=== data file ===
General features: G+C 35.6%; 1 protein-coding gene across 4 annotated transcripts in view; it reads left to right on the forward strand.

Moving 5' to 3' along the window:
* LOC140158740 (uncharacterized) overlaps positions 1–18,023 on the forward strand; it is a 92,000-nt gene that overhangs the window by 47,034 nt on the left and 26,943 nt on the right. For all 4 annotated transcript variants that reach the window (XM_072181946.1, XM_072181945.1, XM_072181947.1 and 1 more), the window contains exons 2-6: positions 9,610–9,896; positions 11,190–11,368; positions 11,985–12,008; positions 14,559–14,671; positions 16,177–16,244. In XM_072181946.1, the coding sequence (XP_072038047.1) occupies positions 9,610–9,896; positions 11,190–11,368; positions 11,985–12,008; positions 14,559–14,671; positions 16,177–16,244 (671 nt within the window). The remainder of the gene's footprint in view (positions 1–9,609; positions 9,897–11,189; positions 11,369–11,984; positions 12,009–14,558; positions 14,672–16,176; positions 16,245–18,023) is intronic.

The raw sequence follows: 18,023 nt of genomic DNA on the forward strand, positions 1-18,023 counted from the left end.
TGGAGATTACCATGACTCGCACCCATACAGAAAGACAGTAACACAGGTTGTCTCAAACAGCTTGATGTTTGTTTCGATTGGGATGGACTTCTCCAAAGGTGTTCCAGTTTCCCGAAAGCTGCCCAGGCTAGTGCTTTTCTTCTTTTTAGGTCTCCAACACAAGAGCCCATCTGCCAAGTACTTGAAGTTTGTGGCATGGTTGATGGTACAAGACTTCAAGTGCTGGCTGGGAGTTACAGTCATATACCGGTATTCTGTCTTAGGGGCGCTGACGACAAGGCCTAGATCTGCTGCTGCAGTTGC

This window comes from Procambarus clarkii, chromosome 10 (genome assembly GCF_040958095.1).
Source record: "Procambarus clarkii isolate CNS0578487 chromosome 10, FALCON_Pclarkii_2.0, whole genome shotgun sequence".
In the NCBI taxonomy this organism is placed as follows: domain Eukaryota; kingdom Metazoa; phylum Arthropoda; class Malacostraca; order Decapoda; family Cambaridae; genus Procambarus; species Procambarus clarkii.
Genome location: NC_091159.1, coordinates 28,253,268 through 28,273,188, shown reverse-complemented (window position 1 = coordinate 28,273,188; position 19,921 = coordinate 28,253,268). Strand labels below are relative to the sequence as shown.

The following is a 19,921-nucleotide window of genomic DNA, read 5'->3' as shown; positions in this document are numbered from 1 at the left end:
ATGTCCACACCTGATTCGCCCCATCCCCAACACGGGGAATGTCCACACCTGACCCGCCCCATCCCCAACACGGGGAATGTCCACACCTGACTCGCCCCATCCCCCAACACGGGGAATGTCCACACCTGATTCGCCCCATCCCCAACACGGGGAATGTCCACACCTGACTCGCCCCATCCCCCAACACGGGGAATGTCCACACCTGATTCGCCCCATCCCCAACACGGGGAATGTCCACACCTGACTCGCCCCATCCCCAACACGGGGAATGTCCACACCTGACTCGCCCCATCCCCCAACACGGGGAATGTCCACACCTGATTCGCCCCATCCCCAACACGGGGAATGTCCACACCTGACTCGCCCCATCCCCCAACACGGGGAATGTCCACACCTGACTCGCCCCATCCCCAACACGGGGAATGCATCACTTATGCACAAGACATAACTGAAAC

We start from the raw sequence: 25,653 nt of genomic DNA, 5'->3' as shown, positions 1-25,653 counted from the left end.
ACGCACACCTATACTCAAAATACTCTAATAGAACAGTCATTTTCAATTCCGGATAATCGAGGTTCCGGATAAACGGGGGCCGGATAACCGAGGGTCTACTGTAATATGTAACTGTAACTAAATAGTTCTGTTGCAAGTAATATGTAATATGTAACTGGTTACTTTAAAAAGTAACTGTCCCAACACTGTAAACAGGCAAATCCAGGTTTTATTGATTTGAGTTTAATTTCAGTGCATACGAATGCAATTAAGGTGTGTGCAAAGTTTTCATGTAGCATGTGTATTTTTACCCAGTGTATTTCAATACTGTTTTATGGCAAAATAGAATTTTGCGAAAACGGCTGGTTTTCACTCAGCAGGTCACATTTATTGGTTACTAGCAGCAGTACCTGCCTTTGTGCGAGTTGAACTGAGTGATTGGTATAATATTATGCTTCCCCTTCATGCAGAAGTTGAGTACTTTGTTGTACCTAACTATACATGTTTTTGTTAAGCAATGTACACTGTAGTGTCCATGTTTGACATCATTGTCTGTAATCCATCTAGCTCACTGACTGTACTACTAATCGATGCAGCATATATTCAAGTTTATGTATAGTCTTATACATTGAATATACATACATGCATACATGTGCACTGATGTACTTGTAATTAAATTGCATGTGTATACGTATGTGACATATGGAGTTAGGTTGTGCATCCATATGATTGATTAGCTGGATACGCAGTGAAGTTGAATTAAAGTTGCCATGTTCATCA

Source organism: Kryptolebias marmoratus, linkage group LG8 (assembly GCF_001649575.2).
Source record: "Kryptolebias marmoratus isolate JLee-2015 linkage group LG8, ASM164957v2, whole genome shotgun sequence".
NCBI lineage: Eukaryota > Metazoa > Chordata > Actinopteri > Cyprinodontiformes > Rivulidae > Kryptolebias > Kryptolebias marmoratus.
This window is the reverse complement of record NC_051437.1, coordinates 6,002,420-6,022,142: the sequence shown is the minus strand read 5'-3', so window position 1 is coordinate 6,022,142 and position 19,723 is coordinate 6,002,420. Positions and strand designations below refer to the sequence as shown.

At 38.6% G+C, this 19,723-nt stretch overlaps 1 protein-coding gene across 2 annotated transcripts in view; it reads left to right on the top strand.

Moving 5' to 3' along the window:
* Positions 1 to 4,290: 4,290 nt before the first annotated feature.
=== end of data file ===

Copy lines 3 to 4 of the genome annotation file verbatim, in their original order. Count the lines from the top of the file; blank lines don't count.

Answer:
* LOC140158740 (uncharacterized) overlaps positions 1–18,023 on the forward strand; it is a 92,000-nt gene that overhangs the window by 47,034 nt on the left and 26,943 nt on the right. For all 4 annotated transcript variants that reach the window (XM_072181946.1, XM_072181945.1, XM_072181947.1 and 1 more), the window contains exons 2-6: positions 9,610–9,896; positions 11,190–11,368; positions 11,985–12,008; positions 14,559–14,671; positions 16,177–16,244. In XM_072181946.1, the coding sequence (XP_072038047.1) occupies positions 9,610–9,896; positions 11,190–11,368; positions 11,985–12,008; positions 14,559–14,671; positions 16,177–16,244 (671 nt within the window). The remainder of the gene's footprint in view (positions 1–9,609; positions 9,897–11,189; positions 11,369–11,984; positions 12,009–14,558; positions 14,672–16,176; positions 16,245–18,023) is intronic.

The raw sequence follows: 18,023 nt of genomic DNA on the forward strand, positions 1-18,023 counted from the left end.